The fact that some farmers are dumping milk and other produce in a time of crisis is further proof of the disconnect between farm food production and the food industry. A silver lining of the pandemic is that we see renewed appreciation and increased purchasing of fresh, healthy food from local producers. I hope this trend continues for the health of our local economy.
We all know that dairy in Vermont faces an extreme threat. Farms continue to sell off their herds or land, and milk prices continue to stay stuck at 1977 levels. Milk prices are a federal policy and there is little that Vermont can do to directly change them. But we can put pressure on the processors to establish a milk quota, so farmers are paid fairly for a set amount of milk rather than their only option being to produce more, further driving down prices.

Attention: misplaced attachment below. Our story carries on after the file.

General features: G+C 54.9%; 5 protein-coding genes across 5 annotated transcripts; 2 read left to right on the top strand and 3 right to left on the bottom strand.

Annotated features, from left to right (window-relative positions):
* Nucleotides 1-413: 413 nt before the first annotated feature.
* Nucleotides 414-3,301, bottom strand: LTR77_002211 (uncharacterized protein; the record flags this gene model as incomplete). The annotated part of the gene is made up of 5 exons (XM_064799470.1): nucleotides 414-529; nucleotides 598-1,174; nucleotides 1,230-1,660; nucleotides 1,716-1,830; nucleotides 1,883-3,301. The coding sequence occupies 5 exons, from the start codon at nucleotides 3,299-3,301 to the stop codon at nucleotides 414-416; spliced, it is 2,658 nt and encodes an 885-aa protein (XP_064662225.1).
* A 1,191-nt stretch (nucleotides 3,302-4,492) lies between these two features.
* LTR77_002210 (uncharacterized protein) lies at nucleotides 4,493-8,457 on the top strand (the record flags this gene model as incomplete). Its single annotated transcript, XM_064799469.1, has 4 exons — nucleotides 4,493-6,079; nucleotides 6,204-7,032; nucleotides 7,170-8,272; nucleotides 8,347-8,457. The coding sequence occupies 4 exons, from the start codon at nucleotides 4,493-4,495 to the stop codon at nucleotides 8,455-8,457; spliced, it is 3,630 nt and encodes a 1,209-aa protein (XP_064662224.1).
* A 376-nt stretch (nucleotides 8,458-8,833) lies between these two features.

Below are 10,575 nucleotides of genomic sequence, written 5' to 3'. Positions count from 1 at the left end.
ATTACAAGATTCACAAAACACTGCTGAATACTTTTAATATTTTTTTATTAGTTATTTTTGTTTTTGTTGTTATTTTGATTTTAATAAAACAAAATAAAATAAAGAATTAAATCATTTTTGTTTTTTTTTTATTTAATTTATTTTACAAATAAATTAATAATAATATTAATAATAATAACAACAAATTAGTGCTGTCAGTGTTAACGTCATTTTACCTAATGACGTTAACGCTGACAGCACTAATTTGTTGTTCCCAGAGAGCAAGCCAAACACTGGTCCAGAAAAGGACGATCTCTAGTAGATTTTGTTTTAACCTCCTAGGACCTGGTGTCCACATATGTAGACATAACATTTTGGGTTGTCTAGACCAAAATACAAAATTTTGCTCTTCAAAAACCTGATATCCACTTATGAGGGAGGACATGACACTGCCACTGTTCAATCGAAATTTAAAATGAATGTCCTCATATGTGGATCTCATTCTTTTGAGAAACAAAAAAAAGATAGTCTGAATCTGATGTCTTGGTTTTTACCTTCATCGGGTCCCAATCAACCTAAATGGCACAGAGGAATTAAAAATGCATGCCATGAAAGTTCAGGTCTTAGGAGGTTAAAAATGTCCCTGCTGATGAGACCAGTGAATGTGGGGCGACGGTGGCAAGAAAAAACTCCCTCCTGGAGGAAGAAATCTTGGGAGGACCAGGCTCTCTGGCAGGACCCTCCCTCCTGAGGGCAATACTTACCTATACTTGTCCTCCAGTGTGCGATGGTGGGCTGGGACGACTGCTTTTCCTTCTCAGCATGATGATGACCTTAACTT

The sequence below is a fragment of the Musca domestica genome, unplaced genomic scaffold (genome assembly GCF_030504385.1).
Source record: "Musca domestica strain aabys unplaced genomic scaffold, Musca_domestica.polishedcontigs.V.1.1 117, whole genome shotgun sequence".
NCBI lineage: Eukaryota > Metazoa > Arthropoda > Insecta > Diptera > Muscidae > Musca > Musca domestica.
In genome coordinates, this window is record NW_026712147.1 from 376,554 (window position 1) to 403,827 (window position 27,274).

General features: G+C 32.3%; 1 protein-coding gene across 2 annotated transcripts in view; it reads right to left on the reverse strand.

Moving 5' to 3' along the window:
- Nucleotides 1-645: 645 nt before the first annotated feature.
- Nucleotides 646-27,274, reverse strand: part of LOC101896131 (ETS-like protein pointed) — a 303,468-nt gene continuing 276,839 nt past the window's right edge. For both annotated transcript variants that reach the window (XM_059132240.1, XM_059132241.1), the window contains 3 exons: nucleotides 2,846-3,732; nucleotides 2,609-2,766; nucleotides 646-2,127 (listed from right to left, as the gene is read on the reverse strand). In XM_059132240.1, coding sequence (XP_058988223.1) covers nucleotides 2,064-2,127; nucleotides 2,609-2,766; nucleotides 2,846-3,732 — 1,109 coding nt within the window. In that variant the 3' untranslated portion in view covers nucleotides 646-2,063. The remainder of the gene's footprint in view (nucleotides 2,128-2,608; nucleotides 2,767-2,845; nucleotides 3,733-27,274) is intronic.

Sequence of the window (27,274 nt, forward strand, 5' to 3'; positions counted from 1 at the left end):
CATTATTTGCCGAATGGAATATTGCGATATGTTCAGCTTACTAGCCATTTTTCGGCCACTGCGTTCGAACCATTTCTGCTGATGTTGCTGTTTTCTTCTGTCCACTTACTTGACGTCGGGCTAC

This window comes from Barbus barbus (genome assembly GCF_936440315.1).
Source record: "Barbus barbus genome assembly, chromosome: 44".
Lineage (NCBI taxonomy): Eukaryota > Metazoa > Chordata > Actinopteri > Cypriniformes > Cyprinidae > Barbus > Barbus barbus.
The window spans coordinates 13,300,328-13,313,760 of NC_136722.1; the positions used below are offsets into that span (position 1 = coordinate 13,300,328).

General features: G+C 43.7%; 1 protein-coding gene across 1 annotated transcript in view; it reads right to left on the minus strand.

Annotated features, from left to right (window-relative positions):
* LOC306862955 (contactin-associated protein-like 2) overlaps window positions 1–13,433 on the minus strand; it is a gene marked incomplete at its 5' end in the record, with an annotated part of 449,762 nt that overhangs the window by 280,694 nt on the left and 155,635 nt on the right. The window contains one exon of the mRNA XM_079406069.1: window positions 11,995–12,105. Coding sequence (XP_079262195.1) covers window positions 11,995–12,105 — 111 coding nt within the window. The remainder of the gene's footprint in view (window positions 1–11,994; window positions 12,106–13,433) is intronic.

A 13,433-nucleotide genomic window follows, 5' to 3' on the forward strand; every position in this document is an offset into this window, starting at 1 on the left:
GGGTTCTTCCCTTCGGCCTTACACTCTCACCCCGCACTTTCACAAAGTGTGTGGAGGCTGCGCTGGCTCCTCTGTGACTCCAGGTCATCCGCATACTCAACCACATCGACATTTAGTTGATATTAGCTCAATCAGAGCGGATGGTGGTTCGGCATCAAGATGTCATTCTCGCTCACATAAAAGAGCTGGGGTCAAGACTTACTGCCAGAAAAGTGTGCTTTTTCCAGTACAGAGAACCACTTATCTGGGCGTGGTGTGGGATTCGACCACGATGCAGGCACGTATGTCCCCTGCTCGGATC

But we do have opportunities to market Vermont quality and freshness to 20 million consumers within a four hour drive. Farmers are already doing this on their own, fitting it in between chores. But our state government needs to help them more.
I have worked to successfully ease restrictions on on-farm slaughter and processing, on raw milk sales, and on on-farm events, creating more opportunities for farms to thrive. I successfully advocated for increased pollinator protection. I brought the Secretary and Deputy Secretary of Agriculture to the district to visit local farms and speak directly with those on the front lines. I argued for actually reducing regulations on those who qualify as “regenerative farms”, rather than imposing yet another inspection and permit for doing the right thing.